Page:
It’s Greek to Me

NOTE:  I’m in a foreign country and language is on my mind. 

 

Family language  isn’t easily learned.

My father told me once that when his second wife’s daughter came to visit, the conversation flew in directions he couldn’t comprehend.  He didn’t understand the feelings expressed or the words his wife and stepdaughter used to communicate. The manner in which they related was as foreign to him as the family language they used.

I get it.

Family language is immutably  linked to family patterns and cannot easily be spoken like a native.  Fluency is next to impossible.  Some languages are more similar than others.  My husband’s father and I could understand each other.  But mother’s  family language?  It’s was like an Italian woman talking to a  German.  Not a lot of cognates!

Day-to-day living doesn’t highlight the differences.  Misunderstandings are more apt to be blamed on behaviors than on language barriers without our realizing how the two are entangled.  It probably makes life difficult from time to time without our realizing it.

It’s most obvious when trouble comes.  Here’s a scenario:

My husband’s brother was in the hospital.  (This involves three family languages: mine, my husband’s and his brother’s wife’s.) From the get go, I’m confused.

Why didn’t my sister-in-law call my husband first?  The message is relayed to me through her family, and then relayed through me to my husband and his sister.  There’s so much opportunity for poor translation.

And then why did my husband call me for updates instead of calling his brother or his brother’s wife? And why, when the all-clear bell rang, did my husband’s sister just say, “Well, good.  I’m glad he’s fine.”

Are you following this?

The upshot was that I was fairly pissed at my husband for not calling his brother and he and I were once again mystified at each other.

Oh, I know all of the rationales.  No, that sound as if I think they were wrong.  They weren’t wrong, they were just speaking a different family language which includes patterns I don’t recognize.

I know how it would go in my language.  If my husband went into the hospital for an emergency, I would call one of my children first and let them translate to their siblings until I could speak with each of them.  Then I would call his brother and sister because they are his first family.  I’m pretty sure what would happen next since my language is used most often in our family.  According to the severity, the kids would either come running or they would be on the phone incessantly with me, each other, and their dad if he were available; .  The men might call less frequently and be less likely to arrive because they tend to be bilingual and have retained more of their father’s language.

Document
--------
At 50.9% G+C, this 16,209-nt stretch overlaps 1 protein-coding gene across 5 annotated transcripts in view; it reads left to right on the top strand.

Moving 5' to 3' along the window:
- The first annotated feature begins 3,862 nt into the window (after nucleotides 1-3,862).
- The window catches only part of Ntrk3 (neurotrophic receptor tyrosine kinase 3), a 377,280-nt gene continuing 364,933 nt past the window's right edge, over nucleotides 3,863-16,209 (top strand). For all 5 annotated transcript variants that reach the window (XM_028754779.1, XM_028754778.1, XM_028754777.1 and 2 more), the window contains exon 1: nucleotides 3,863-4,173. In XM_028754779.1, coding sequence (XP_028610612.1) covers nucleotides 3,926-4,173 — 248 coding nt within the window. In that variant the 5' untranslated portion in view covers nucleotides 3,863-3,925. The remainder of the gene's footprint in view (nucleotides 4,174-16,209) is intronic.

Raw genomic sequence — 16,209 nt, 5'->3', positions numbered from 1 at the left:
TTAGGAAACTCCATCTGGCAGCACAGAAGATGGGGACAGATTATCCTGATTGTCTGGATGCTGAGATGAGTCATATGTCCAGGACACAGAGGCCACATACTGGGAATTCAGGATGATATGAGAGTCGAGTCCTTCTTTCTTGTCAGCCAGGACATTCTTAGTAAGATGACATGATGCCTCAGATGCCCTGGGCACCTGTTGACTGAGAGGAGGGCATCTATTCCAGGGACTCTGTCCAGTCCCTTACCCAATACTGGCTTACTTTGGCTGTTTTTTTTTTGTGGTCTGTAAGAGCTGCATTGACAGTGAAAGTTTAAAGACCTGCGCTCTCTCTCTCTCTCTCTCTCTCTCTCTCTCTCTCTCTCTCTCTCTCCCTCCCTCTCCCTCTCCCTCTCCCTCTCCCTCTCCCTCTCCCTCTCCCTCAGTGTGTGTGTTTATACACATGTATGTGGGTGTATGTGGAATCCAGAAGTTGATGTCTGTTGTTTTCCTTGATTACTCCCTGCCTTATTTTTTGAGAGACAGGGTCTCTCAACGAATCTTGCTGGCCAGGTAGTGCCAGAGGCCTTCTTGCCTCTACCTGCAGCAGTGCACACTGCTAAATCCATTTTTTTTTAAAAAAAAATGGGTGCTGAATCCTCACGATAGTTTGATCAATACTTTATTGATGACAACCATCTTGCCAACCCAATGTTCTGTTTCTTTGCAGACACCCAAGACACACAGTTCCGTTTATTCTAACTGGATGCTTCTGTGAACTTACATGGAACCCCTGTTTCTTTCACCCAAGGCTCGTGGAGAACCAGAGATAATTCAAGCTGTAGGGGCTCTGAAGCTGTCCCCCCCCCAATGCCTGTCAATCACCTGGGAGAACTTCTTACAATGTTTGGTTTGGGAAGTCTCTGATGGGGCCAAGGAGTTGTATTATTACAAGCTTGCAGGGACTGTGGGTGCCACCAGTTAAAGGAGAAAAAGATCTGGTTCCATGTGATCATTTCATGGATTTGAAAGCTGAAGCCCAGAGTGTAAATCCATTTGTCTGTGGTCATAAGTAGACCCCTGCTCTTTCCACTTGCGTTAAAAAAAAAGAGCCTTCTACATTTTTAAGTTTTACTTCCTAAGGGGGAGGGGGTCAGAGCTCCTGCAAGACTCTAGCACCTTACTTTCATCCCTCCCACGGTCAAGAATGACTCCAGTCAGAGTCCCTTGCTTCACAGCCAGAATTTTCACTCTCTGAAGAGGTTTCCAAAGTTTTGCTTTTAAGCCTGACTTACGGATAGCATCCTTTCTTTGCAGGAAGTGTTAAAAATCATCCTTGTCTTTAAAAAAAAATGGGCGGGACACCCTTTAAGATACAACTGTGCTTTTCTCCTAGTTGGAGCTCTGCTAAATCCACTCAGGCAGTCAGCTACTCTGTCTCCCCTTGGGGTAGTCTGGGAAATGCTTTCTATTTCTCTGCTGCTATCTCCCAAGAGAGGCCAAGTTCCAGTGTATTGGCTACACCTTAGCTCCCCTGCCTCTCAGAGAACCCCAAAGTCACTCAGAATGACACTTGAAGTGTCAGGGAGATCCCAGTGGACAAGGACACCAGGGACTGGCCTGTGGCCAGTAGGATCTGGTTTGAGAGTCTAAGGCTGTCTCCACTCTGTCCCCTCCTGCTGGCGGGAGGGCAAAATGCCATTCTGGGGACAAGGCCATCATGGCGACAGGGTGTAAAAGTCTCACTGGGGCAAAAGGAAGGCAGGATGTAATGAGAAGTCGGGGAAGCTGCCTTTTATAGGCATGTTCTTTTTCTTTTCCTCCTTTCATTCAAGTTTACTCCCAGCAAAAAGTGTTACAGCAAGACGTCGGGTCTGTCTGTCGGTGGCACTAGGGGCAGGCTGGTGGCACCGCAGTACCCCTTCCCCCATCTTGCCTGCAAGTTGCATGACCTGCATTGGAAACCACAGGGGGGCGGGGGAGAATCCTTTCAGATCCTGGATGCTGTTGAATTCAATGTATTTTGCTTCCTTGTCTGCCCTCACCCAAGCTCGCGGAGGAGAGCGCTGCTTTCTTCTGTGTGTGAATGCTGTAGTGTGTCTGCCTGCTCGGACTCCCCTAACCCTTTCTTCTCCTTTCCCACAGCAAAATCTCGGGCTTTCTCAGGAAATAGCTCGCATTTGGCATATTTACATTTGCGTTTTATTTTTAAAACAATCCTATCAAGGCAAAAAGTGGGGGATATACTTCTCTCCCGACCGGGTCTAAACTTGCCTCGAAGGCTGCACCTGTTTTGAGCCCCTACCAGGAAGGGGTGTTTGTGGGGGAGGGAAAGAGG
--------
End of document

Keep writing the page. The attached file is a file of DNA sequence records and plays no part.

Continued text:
My husband’s brother (or maybe his wife) would call and ask me to keep them informed.  They might call the hospital (can you do that anymore?) for updates in order not to bother me.  If it were serious, his brother might vacillate.  If my husband were near death he would ask me, “Do you think I should come?”

My husband’s sister lives in town, so it would be different.  She would call.  And if she weren’t working and it were a lingering stay at the hospital, she would certainly be there.  (She learned more of her father’s language.  NOTE: See below for long story.)

In the meantime, my husband would wonder why he was getting so much attention.  He’d be frightened and think that the eagles were gathering for his demise.  I, a survivor of multiple deathbed scenes (both real and unreal) with my parents and sisters, would want everyone to do whatever they felt they SHOULD do in case it really was a deathbed scene.

You can see the opportunities for misunderstanding.  And all because there is never a truly successful inculcation of one family language into another.

The wonderful thing is that love breaks the language barriers.

*NOTE:My husband’s father was a sentimental guy.  I don’t know if that was intensified by his alcoholism, but he showed his emotions.

On the other hand, my husband’s mother was a stoic like her mother.  In fact, when her mother was dying, the priest called me. (To have known my number, he had to have talked with one of her children.)  I called my husband and rushed to her bedside. I sat alone with her.  When my husband arrived I questioned him about where his mother and her local siblings were,  he looked at me as if I were losing my mind and said, “They’re at work.”

Of course!  Why didn’t I think of that?

Comments

  1. I don’t have a family language. I have one language I speak with my mom and another one I speak with my dad, and yet other ones I speak with my grandmoms. There are other languages I use with my good friends. My parents have their own language between each other I don’t always get. I think I feel the most comfortable in the language I speak with my mom.

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  2. When I met my birth family I discovered that yes, there is a family way of being and conversing and even what you consider funny. Despite being brought up somewhere else I knew my family by how alike we were in how we thought and communicated.

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